Arterial occlusion results. From left to right, the top row of images shows baseline (t=0  s) maps of SFI, deoxyhemoglobin, and oxyhemoglobin, respectively. Speckle flow is in arbitrary units while concentrations are millimoles per liter. The bottom row shows time-series data taken from a 1-cm×1-cm ROI outlined in green in the SFI image. The left graph shows SFI versus time, while the right graph shows chromophore concentration versus time. The left and right arrows in each graph show the beginning and end of the occlusion, respectively. The [HHb] image contains a black, dotted region used to calculate parameter means and variations.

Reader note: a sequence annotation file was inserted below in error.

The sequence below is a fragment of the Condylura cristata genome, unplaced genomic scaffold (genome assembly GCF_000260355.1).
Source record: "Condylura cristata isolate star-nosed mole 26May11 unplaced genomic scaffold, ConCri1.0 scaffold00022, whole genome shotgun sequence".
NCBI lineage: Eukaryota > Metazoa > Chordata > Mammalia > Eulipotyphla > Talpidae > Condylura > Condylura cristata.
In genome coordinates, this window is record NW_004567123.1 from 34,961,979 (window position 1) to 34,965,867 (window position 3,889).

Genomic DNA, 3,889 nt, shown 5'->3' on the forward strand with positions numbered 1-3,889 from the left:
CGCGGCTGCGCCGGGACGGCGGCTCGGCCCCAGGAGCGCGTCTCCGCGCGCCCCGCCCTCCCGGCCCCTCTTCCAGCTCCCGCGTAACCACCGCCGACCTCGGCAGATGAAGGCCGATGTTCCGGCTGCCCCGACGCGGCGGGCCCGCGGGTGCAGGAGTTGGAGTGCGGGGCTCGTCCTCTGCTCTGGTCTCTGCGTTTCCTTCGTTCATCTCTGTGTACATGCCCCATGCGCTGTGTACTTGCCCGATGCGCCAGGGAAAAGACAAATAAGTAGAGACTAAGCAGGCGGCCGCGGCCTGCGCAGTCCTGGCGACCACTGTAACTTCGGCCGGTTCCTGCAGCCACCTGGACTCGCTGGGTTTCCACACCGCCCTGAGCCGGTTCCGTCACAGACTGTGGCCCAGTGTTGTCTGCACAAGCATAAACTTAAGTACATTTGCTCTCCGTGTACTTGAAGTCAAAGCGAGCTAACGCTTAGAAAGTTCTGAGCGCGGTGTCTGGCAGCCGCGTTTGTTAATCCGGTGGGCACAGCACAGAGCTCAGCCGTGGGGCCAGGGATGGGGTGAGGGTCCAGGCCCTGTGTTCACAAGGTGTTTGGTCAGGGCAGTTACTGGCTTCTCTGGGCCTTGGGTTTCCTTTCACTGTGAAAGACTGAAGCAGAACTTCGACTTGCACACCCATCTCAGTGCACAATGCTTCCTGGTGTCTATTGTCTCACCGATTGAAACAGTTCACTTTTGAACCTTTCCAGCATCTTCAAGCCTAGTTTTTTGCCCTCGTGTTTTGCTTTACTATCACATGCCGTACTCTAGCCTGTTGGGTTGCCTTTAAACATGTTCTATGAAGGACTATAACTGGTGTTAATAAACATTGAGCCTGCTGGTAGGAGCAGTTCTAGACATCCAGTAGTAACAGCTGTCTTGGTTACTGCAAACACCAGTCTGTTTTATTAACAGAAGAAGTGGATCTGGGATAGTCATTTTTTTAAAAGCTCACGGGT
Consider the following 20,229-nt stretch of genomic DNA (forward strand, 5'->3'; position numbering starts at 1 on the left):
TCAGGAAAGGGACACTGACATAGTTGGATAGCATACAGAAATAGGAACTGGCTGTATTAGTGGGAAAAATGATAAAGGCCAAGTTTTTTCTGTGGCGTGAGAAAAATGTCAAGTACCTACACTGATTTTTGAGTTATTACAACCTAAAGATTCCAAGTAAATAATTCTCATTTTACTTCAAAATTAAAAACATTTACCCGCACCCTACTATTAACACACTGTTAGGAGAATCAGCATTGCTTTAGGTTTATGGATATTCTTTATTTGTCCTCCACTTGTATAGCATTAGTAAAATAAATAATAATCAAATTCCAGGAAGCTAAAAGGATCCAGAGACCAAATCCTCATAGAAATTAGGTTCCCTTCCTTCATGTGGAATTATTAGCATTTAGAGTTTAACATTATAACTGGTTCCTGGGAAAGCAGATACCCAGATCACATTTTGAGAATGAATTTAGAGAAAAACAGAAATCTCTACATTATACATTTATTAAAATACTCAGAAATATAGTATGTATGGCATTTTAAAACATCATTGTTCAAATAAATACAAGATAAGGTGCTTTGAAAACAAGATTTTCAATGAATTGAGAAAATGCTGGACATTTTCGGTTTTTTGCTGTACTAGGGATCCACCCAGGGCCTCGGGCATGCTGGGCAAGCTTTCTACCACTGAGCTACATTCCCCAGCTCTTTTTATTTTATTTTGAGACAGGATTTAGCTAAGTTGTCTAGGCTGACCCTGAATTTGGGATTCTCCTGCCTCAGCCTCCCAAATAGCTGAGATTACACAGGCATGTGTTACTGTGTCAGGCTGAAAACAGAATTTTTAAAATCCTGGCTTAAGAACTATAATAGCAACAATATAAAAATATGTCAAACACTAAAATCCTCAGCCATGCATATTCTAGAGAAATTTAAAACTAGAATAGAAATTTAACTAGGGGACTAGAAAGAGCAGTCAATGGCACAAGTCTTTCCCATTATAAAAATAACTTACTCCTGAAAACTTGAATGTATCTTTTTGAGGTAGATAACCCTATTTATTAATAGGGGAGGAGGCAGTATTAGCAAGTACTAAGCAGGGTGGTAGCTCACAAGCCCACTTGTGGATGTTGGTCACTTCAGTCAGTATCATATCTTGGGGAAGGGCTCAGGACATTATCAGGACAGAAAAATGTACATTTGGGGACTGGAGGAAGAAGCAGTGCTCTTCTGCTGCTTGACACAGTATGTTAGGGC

The plot on the bottom-right of Fig. 4 shows the time-series [HbT], [HbO2], and [HHb] in yellow, red, and blue, respectively. Once again, the brown shaded region outlines the arterial occlusion, with baseline and postrelease coming before and after, respectively. The error bars overlaid on the chromophore plots denote the standard deviation of the ROI due to combined instrument and biological variation. [HbT] remains constant throughout the baseline and occlusion periods. [HbO2] on the other hand decreases during the occlusion while [HHb] increases; both are the results of oxygen extraction. Following the release, there is a spike in [HbT] and [HbO2] caused by reactive hyperemia. [HHb] decreases as it is washed out of the tissue compartment by fresh blood.